Want to understand tofu better? There are a lot of variables to consider in terms of styles of tofu. This article is the perfect guide to understanding tofu.
What is it and what kind do I buy?
If you’re brand new to eating tofu, it can be confusing. Just like fruits and vegetables there are many varieties to choose from. There are a lot of variables to consider in terms of styles of tofu, and the nuances of each.
Once you have an understanding of the different types of tofu, you will be well on your way to being able to enjoy each one. Don’t let all of these variables keep you from enjoying tofu!
Tofu is a staple of vegan and vegetarian diets for a reason - it’s delicious and and an excellent source of non-meat protein.
First you should understand the basics of how tofu is made. There are very few ingredients involved, but it is quite the process! You can make tofu at home, but for newbies, it’s much easier to buy it already made.
Tofu is generally made by:
Soaking soybeans in water, then blending them up.
Straining out the pulp, leaving you with soy milk.
Adding a coagulant (lemon juice works well) to curdle the milk and create curds
Straining again and keeping the solids
Pressing the curds to create a block of tofu.
Different types of tofu are created by editing parts of this process. For example, adding more coagulant will make larger curds which will then make firmer tofu.
That was interesting, right?! But if you are like me, you will probably not be DIYing your tofu, you’ll buy it at the grocery store. Here is where it pays to be informed, because there are many options to consider.
There are two main types of Tofu, and each type has multiple styles. Each is good in it’s own ways, and for most cooking methods, there is a best choice.
Silken tofu is made differently than block tofu, in that the soy milk is coagulated, but without curds forming. This means that the end product is smooth, without any lumps or bumps. These styles of tofu require delicate handling in order to avoid turning it to mush.
Soft Silken Tofu
This tofu is best used in sauces, smoothies, desserts, or in baking. It has a very high water content, and won’t hold it’s shape when cooking, but it mixes into just about anything well. Soft Silken Tofu can be used as a substitute for eggs, or yogurt in baking as well.
Firm or Extra Firm Silken Tofu
These types of silken tofu are nearly the same, with the Extra firm being just slightly firmer. It has a heavier body than soft silken tofu and can stand up to light cooking. Firm silken tofu is wonderful to add to soups or can be battered and quickly fried.
This type of tofu is the most widely known and familiar. Block tofu is made by pressing the soy milk curds into a block shape, which can be sliced or diced for cooking. Block tofu is packed in water and sold in plastic trays in the store.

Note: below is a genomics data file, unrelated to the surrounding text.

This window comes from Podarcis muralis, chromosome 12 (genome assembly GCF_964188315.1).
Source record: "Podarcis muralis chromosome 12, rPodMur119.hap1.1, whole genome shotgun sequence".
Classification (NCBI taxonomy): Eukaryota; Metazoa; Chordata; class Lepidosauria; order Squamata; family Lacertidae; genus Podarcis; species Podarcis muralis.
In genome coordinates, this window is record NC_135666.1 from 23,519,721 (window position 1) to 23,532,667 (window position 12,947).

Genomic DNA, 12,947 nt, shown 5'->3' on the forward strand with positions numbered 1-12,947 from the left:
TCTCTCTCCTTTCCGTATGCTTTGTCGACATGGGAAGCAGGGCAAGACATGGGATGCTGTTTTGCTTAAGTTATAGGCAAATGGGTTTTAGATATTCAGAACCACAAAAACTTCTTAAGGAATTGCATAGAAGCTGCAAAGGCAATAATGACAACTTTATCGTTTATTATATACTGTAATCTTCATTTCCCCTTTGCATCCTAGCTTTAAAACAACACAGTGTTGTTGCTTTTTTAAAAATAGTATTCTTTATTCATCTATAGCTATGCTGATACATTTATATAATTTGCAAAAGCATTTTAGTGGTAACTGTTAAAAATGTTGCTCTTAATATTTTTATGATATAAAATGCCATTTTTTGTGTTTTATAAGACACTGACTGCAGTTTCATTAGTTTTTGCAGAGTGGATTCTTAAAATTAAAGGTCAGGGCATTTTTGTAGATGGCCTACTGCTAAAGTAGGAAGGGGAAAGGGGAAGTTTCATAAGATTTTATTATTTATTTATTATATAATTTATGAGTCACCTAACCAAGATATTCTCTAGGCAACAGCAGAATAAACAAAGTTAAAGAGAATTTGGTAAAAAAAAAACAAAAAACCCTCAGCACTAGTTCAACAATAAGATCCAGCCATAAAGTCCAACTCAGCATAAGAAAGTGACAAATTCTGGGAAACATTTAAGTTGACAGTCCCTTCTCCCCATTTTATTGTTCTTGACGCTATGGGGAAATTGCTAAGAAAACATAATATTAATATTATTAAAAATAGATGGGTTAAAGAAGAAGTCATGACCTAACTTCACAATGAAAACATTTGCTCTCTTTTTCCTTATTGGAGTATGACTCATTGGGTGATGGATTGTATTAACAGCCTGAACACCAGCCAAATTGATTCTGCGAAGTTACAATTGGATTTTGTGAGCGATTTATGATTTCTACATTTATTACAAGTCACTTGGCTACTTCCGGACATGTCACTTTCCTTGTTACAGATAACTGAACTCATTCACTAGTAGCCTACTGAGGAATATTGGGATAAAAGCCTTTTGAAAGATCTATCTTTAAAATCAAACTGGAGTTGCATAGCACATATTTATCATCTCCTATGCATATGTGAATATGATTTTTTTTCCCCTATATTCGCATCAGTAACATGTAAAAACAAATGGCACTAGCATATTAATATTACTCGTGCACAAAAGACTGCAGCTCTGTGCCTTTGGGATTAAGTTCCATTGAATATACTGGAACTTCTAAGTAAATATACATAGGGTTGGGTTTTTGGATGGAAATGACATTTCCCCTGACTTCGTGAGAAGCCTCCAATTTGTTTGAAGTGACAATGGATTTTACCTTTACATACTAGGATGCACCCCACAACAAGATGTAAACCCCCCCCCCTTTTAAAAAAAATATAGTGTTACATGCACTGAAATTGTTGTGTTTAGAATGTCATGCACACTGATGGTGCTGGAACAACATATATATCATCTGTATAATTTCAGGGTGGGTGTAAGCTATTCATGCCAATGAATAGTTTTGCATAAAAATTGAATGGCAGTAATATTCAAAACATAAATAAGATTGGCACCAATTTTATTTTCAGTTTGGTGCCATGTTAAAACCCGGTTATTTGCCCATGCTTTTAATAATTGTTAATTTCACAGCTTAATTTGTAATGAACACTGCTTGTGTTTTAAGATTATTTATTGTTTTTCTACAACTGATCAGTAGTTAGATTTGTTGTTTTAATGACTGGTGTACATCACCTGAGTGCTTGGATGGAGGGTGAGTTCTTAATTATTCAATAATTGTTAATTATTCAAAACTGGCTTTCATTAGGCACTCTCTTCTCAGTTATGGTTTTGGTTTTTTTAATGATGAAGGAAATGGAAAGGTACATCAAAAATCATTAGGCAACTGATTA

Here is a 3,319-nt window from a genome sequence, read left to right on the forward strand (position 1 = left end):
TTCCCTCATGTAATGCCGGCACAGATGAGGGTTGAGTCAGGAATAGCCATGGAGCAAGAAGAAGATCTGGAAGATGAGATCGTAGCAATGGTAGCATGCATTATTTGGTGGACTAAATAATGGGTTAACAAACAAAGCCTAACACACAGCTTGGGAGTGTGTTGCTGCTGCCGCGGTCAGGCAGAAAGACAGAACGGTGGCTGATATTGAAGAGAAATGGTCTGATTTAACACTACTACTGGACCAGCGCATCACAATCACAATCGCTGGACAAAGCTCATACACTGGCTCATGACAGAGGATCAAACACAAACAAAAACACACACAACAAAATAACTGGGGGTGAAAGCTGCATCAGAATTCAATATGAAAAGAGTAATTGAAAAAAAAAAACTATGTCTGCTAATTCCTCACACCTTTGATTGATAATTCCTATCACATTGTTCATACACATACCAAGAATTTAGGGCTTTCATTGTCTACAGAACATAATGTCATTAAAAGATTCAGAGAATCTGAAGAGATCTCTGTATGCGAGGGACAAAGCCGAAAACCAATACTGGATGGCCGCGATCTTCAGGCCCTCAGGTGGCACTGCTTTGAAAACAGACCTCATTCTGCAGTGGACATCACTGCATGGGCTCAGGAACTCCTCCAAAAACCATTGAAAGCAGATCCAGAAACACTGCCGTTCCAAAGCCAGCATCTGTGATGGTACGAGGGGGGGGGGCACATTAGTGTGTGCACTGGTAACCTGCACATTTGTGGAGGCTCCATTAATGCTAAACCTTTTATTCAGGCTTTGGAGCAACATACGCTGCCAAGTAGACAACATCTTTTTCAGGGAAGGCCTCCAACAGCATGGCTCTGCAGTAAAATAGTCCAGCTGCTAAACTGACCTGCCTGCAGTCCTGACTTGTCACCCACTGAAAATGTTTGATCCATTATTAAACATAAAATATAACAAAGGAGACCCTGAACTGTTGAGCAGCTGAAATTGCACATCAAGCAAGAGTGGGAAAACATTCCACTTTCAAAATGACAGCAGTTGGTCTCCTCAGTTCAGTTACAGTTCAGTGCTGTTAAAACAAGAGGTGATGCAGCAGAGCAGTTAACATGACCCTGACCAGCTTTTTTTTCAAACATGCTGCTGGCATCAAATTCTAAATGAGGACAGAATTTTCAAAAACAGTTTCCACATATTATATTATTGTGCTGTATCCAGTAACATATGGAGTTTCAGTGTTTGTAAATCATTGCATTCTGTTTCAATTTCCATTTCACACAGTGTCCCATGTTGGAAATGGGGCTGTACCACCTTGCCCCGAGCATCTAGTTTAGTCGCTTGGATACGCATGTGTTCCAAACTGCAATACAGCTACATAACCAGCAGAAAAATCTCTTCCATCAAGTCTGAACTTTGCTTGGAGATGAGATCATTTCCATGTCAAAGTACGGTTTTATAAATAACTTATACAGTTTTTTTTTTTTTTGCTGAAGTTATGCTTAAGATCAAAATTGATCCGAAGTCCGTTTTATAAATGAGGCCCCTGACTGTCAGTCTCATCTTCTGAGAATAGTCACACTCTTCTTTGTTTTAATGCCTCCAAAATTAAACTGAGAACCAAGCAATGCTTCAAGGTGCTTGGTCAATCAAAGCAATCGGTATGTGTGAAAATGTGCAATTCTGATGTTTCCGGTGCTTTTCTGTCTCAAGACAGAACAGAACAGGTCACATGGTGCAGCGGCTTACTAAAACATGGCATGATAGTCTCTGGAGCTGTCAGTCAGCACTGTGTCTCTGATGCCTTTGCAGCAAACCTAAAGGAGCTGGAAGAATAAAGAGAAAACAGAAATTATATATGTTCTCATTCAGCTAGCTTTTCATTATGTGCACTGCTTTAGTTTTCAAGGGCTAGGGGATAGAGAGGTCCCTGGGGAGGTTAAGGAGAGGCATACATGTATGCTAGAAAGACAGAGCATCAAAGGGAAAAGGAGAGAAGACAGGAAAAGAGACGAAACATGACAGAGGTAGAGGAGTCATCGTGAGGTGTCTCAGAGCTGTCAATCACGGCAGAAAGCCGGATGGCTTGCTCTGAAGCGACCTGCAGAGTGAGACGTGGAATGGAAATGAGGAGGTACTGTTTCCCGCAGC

Extra Firm Block Tofu
This tofu is, as its name suggests, is the firmest and heartiest of the block tofu varieties. The curds have been pressed tightly together and the tofu is chewy and dense. Extra firm tofu is the best choice if you’d like to make crispy, fried tofu, or for any meal that requires a hearty bite.
Firm Block Tofu
Slightly softer than extra firm, firm block tofu is a very versatile style that will hold up to most types of cooking. Try it fried, stuffed, boiled, or pan fried in any savory dish.
Medium Block Tofu
This style of block tofu has a higher water content, and is more likely to break apart when cooking. For this reason, it is best suited to cooking methods that don’t require much manipulation, such as baking or cold salads.
Soft Block Tofu
Obviously the softest of the block tofu styles, soft block tofu has a high water content, and doesn’t take well to being pressed. This tofu works well in sweet dishes, as it’s texture mimics firmly set gelatin.
When preparing block tofu for cooking, you typically need to press it first to remove some of the liquid. My favorite and most used tool for doing this is the EZ Tofu Press.
EZ Tofu Press takes the liquid out of firm or extra firm tofu without the mess of using plates and cans. The press uses simple mechanics and quality materials to ensure that it’s easy to use and long lasting.
Your tofu recipes will be much easier to create using this tool, I promise! You can buy EZ Tofu Press on Amazon , and you can visit their website here. Visit EZ Tofu Press on Facebook too for more recipes and tips.
Thank you to EZ Tofu Press for sponsoring this post and giveaway!